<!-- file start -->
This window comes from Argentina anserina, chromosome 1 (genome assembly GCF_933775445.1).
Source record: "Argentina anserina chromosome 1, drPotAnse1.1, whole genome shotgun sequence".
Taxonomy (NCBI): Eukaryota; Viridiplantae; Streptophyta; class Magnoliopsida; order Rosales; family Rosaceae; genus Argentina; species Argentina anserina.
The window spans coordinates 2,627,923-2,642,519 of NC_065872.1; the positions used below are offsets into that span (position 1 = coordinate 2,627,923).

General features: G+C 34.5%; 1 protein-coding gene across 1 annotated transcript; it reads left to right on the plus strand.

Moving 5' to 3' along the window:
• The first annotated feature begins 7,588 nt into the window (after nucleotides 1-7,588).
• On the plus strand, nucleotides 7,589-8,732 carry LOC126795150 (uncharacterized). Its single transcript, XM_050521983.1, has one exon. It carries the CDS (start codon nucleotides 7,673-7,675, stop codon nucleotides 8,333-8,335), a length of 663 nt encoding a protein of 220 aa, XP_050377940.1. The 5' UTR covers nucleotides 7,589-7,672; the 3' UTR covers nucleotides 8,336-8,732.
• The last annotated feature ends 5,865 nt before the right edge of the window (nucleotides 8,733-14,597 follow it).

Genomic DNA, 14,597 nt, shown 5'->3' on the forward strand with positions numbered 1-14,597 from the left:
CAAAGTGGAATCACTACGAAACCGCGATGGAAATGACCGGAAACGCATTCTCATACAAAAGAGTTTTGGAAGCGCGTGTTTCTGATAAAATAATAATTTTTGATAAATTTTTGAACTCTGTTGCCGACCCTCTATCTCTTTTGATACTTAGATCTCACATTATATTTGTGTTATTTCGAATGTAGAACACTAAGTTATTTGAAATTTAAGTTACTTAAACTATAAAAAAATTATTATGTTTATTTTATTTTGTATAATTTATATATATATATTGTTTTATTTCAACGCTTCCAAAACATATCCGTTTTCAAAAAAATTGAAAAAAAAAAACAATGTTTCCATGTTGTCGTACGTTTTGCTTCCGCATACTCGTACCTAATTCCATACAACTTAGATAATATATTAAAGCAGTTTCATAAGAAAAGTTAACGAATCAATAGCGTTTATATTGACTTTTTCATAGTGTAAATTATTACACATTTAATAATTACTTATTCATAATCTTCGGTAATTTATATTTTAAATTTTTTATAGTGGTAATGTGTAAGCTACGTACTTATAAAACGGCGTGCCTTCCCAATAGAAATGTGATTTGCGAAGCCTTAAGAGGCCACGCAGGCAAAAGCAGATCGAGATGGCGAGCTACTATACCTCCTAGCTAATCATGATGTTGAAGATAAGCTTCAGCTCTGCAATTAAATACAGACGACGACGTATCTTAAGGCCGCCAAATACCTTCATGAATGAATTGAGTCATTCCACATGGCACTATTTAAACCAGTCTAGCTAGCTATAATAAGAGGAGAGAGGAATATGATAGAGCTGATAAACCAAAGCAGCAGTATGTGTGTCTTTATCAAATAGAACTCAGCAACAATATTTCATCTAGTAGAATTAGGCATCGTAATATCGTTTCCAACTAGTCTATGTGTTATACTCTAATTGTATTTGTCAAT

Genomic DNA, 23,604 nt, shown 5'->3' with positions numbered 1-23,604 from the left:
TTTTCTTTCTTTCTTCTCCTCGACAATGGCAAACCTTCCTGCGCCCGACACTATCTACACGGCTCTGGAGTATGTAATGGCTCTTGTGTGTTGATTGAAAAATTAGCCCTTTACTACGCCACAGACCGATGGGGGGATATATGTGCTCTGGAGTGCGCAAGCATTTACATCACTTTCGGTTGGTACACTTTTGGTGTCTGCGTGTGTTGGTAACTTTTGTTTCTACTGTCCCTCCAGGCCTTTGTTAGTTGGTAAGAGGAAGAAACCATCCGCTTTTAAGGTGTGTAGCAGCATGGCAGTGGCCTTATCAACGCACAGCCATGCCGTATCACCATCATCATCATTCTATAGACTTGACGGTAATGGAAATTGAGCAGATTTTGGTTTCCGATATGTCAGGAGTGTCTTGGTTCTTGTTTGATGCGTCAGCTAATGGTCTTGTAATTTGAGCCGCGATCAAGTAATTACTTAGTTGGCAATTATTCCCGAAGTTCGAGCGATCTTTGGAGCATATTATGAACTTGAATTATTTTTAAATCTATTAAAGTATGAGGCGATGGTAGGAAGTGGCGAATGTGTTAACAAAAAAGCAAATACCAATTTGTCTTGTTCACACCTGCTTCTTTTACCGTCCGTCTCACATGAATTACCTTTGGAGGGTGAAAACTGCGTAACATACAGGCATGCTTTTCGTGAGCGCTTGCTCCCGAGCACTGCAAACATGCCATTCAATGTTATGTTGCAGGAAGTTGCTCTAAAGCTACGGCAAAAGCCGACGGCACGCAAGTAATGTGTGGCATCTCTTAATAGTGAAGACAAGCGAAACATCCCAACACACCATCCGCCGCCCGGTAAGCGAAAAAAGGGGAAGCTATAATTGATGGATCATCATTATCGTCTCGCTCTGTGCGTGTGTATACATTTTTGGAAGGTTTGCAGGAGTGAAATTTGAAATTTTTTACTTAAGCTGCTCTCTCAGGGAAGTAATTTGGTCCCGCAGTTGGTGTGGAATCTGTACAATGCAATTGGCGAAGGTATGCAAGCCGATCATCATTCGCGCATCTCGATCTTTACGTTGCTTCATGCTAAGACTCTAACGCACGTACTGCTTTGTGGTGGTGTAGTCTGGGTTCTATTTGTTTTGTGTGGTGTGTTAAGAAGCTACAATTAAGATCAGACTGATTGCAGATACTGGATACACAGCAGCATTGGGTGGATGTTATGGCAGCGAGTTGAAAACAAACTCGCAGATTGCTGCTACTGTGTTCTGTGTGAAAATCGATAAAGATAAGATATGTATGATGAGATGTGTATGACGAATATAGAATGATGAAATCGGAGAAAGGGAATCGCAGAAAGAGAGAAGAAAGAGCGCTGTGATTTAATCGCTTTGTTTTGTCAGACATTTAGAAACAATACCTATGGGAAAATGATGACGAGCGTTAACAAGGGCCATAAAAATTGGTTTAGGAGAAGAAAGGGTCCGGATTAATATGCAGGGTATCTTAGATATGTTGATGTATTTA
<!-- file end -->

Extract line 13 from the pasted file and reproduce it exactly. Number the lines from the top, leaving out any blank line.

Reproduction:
TTTTCTTTCTTTCTTCTCCTCGACAATGGCAAACCTTCCTGCGCCCGACACTATCTACACGGCTCTGGAGTATGTAATGGCTCTTGTGTGTTGATTGAAAAATTAGCCCTTTACTACGCCACAGACCGATGGGGGGATATATGTGCTCTGGAGTGCGCAAGCATTTACATCACTTTCGGTTGGTACACTTTTGGTGTCTGCGTGTGTTGGTAACTTTTGTTTCTACTGTCCCTCCAGGCCTTTGTTAGTTGGTAAGAGGAAGAAACCATCCGCTTTTAAGGTGTGTAGCAGCATGGCAGTGGCCTTATCAACGCACAGCCATGCCGTATCACCATCATCATCATTCTATAGACTTGACGGTAATGGAAATTGAGCAGATTTTGGTTTCCGATATGTCAGGAGTGTCTTGGTTCTTGTTTGATGCGTCAGCTAATGGTCTTGTAATTTGAGCCGCGATCAAGTAATTACTTAGTTGGCAATTATTCCCGAAGTTCGAGCGATCTTTGGAGCATATTATGAACTTGAATTATTTTTAAATCTATTAAAGTATGAGGCGATGGTAGGAAGTGGCGAATGTGTTAACAAAAAAGCAAATACCAATTTGTCTTGTTCACACCTGCTTCTTTTACCGTCCGTCTCACATGAATTACCTTTGGAGGGTGAAAACTGCGTAACATACAGGCATGCTTTTCGTGAGCGCTTGCTCCCGAGCACTGCAAACATGCCATTCAATGTTATGTTGCAGGAAGTTGCTCTAAAGCTACGGCAAAAGCCGACGGCACGCAAGTAATGTGTGGCATCTCTTAATAGTGAAGACAAGCGAAACATCCCAACACACCATCCGCCGCCCGGTAAGCGAAAAAAGGGGAAGCTATAATTGATGGATCATCATTATCGTCTCGCTCTGTGCGTGTGTATACATTTTTGGAAGGTTTGCAGGAGTGAAATTTGAAATTTTTTACTTAAGCTGCTCTCTCAGGGAAGTAATTTGGTCCCGCAGTTGGTGTGGAATCTGTACAATGCAATTGGCGAAGGTATGCAAGCCGATCATCATTCGCGCATCTCGATCTTTACGTTGCTTCATGCTAAGACTCTAACGCACGTACTGCTTTGTGGTGGTGTAGTCTGGGTTCTATTTGTTTTGTGTGGTGTGTTAAGAAGCTACAATTAAGATCAGACTGATTGCAGATACTGGATACACAGCAGCATTGGGTGGATGTTATGGCAGCGAGTTGAAAACAAACTCGCAGATTGCTGCTACTGTGTTCTGTGTGAAAATCGATAAAGATAAGATATGTATGATGAGATGTGTATGACGAATATAGAATGATGAAATCGGAGAAAGGGAATCGCAGAAAGAGAGAAGAAAGAGCGCTGTGATTTAATCGCTTTGTTTTGTCAGACATTTAGAAACAATACCTATGGGAAAATGATGACGAGCGTTAACAAGGGCCATAAAAATTGGTTTAGGAGAAGAAAGGGTCCGGATTAATATGCAGGGTATCTTAGATATGTTGATGTATTTA